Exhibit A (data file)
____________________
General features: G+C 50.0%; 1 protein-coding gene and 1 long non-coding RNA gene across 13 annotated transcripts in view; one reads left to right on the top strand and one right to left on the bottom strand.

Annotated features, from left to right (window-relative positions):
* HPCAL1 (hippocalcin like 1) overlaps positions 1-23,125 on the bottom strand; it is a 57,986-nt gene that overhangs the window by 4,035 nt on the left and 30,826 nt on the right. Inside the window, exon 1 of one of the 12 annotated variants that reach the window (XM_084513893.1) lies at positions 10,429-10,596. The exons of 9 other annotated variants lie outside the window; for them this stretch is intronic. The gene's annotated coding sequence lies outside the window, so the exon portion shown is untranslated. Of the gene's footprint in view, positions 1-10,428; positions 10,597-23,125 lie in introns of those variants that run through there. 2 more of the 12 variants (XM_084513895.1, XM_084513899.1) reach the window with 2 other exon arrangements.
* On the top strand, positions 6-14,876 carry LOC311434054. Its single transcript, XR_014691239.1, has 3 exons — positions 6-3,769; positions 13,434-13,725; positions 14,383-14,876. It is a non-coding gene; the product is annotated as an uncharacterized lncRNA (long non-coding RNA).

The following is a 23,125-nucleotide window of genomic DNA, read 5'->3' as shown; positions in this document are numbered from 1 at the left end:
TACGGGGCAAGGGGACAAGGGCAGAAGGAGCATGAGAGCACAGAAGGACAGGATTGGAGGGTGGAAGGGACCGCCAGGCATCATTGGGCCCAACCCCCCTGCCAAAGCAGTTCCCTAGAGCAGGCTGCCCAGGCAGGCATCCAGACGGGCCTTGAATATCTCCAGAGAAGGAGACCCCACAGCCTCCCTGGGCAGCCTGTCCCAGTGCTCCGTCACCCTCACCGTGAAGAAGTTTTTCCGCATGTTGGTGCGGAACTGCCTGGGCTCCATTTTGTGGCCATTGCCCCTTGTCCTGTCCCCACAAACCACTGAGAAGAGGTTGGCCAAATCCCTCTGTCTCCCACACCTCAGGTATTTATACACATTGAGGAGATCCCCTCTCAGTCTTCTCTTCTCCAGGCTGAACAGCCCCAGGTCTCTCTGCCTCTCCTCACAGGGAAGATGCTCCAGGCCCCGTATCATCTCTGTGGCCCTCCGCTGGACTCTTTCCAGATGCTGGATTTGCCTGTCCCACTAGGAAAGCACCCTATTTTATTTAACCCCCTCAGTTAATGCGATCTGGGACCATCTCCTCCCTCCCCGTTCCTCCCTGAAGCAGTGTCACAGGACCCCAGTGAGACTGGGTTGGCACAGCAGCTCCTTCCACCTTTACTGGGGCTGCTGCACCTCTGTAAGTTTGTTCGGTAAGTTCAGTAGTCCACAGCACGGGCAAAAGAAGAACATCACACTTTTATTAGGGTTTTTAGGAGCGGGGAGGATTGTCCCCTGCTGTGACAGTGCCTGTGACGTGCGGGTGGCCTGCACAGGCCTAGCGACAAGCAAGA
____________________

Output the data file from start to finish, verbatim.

General features: G+C 50.0%; 1 protein-coding gene and 1 long non-coding RNA gene across 13 annotated transcripts in view; one reads left to right on the top strand and one right to left on the bottom strand.

Annotated features, from left to right (window-relative positions):
* HPCAL1 (hippocalcin like 1) overlaps positions 1-23,125 on the bottom strand; it is a 57,986-nt gene that overhangs the window by 4,035 nt on the left and 30,826 nt on the right. Inside the window, exon 1 of one of the 12 annotated variants that reach the window (XM_084513893.1) lies at positions 10,429-10,596. The exons of 9 other annotated variants lie outside the window; for them this stretch is intronic. The gene's annotated coding sequence lies outside the window, so the exon portion shown is untranslated. Of the gene's footprint in view, positions 1-10,428; positions 10,597-23,125 lie in introns of those variants that run through there. 2 more of the 12 variants (XM_084513895.1, XM_084513899.1) reach the window with 2 other exon arrangements.
* On the top strand, positions 6-14,876 carry LOC311434054. Its single transcript, XR_014691239.1, has 3 exons — positions 6-3,769; positions 13,434-13,725; positions 14,383-14,876. It is a non-coding gene; the product is annotated as an uncharacterized lncRNA (long non-coding RNA).

The following is a 23,125-nucleotide window of genomic DNA, read 5'->3' as shown; positions in this document are numbered from 1 at the left end:
TACGGGGCAAGGGGACAAGGGCAGAAGGAGCATGAGAGCACAGAAGGACAGGATTGGAGGGTGGAAGGGACCGCCAGGCATCATTGGGCCCAACCCCCCTGCCAAAGCAGTTCCCTAGAGCAGGCTGCCCAGGCAGGCATCCAGACGGGCCTTGAATATCTCCAGAGAAGGAGACCCCACAGCCTCCCTGGGCAGCCTGTCCCAGTGCTCCGTCACCCTCACCGTGAAGAAGTTTTTCCGCATGTTGGTGCGGAACTGCCTGGGCTCCATTTTGTGGCCATTGCCCCTTGTCCTGTCCCCACAAACCACTGAGAAGAGGTTGGCCAAATCCCTCTGTCTCCCACACCTCAGGTATTTATACACATTGAGGAGATCCCCTCTCAGTCTTCTCTTCTCCAGGCTGAACAGCCCCAGGTCTCTCTGCCTCTCCTCACAGGGAAGATGCTCCAGGCCCCGTATCATCTCTGTGGCCCTCCGCTGGACTCTTTCCAGATGCTGGATTTGCCTGTCCCACTAGGAAAGCACCCTATTTTATTTAACCCCCTCAGTTAATGCGATCTGGGACCATCTCCTCCCTCCCCGTTCCTCCCTGAAGCAGTGTCACAGGACCCCAGTGAGACTGGGTTGGCACAGCAGCTCCTTCCACCTTTACTGGGGCTGCTGCACCTCTGTAAGTTTGTTCGGTAAGTTCAGTAGTCCACAGCACGGGCAAAAGAAGAACATCACACTTTTATTAGGGTTTTTAGGAGCGGGGAGGATTGTCCCCTGCTGTGACAGTGCCTGTGACGTGCGGGTGGCCTGCACAGGCCTAGCGACAAGCAAGA